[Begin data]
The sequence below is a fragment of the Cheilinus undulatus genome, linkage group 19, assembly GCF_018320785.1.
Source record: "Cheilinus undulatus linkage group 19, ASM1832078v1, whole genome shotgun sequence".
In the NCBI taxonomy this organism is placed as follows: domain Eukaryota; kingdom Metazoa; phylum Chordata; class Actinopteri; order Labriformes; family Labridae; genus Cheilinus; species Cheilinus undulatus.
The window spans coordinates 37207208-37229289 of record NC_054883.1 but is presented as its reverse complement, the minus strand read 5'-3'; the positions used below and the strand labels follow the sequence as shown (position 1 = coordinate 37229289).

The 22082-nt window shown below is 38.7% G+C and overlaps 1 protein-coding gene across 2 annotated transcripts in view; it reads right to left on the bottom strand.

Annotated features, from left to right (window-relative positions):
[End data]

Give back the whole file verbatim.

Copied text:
The sequence below is a fragment of the Cheilinus undulatus genome, linkage group 19, assembly GCF_018320785.1.
Source record: "Cheilinus undulatus linkage group 19, ASM1832078v1, whole genome shotgun sequence".
In the NCBI taxonomy this organism is placed as follows: domain Eukaryota; kingdom Metazoa; phylum Chordata; class Actinopteri; order Labriformes; family Labridae; genus Cheilinus; species Cheilinus undulatus.
The window spans coordinates 37207208-37229289 of record NC_054883.1 but is presented as its reverse complement, the minus strand read 5'-3'; the positions used below and the strand labels follow the sequence as shown (position 1 = coordinate 37229289).

The 22082-nt window shown below is 38.7% G+C and overlaps 1 protein-coding gene across 2 annotated transcripts in view; it reads right to left on the bottom strand.

Annotated features, from left to right (window-relative positions):